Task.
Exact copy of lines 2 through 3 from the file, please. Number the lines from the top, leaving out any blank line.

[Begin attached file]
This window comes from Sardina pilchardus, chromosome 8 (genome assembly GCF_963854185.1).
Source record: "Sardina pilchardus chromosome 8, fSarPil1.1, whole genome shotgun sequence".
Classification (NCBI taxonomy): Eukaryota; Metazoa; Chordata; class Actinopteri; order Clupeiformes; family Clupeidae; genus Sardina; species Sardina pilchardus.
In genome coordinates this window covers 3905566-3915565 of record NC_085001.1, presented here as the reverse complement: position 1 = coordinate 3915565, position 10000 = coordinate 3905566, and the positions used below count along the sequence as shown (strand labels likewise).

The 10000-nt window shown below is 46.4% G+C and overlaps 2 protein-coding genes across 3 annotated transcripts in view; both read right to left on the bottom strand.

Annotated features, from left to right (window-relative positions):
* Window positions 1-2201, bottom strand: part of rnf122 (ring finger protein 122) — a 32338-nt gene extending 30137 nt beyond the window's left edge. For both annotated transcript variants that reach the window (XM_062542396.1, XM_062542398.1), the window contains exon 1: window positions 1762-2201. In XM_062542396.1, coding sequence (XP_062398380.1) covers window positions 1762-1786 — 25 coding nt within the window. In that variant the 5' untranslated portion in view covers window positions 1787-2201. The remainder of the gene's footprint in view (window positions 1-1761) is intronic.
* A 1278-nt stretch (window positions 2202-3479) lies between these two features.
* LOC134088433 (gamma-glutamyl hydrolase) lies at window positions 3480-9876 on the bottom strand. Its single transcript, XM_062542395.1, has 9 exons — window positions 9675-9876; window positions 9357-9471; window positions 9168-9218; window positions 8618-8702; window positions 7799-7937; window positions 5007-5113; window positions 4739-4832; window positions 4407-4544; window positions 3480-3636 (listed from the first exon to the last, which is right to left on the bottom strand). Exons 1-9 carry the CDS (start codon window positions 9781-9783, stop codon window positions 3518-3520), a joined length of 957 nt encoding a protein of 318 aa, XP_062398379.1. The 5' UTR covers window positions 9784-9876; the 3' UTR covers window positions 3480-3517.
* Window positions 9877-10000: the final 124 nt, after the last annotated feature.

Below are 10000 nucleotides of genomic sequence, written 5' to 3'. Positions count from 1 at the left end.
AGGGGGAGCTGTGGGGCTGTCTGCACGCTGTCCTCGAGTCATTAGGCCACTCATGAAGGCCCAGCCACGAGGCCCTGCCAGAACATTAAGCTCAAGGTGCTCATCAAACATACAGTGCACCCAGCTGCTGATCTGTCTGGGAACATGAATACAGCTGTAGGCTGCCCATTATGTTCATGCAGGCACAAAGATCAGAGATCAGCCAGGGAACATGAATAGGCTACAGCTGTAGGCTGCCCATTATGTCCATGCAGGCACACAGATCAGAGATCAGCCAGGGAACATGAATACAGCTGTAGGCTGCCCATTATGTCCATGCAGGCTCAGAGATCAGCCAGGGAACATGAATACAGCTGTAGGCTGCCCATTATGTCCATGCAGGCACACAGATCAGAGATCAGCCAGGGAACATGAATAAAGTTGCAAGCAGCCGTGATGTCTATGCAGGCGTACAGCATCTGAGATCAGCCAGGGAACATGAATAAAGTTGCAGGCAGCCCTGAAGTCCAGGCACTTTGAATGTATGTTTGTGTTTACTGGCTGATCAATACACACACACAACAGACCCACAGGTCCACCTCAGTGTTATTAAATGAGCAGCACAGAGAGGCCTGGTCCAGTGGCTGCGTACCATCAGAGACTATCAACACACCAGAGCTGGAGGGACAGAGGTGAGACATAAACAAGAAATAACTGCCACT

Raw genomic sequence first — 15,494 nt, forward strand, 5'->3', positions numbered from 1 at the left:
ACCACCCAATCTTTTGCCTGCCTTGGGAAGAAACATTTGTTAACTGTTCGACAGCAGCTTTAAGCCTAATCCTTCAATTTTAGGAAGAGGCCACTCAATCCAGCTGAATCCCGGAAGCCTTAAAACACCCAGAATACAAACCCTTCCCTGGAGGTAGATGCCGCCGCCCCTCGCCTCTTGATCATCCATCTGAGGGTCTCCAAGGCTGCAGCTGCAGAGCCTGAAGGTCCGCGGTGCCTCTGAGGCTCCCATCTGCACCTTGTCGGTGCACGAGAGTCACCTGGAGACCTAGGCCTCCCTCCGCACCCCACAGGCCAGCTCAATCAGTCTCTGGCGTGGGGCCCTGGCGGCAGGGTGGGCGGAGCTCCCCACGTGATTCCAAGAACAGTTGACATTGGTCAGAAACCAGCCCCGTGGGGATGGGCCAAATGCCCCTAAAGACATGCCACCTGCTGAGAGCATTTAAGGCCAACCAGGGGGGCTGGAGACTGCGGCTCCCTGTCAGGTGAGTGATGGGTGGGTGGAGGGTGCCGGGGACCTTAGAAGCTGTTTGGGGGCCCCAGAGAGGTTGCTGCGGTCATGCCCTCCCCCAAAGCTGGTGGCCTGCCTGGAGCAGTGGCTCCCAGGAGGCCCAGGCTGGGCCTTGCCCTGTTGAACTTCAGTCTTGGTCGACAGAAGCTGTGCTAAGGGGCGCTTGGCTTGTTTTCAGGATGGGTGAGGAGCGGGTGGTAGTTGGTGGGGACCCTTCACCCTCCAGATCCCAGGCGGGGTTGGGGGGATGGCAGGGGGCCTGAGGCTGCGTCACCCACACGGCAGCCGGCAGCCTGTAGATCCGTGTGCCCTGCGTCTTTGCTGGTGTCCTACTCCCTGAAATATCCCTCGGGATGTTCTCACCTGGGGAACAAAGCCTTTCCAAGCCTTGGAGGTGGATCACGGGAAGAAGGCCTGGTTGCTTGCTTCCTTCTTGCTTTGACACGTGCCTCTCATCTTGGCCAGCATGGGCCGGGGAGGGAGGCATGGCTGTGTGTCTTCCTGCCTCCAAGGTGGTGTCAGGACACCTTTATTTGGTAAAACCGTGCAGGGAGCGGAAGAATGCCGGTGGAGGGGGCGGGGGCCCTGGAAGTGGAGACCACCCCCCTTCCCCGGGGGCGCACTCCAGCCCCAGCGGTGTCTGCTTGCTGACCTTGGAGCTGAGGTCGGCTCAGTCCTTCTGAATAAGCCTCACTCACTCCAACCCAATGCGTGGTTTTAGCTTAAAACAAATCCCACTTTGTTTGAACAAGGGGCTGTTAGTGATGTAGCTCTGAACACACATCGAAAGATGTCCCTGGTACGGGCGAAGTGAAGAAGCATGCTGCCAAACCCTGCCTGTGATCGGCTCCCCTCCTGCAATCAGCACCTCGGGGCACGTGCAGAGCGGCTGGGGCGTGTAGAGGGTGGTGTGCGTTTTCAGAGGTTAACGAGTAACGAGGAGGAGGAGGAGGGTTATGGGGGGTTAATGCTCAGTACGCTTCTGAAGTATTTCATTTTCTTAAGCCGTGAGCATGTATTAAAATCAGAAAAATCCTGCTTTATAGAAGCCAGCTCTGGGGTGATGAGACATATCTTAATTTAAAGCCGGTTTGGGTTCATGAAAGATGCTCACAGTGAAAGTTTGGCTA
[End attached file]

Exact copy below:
Source record: "Sardina pilchardus chromosome 8, fSarPil1.1, whole genome shotgun sequence".
Classification (NCBI taxonomy): Eukaryota; Metazoa; Chordata; class Actinopteri; order Clupeiformes; family Clupeidae; genus Sardina; species Sardina pilchardus.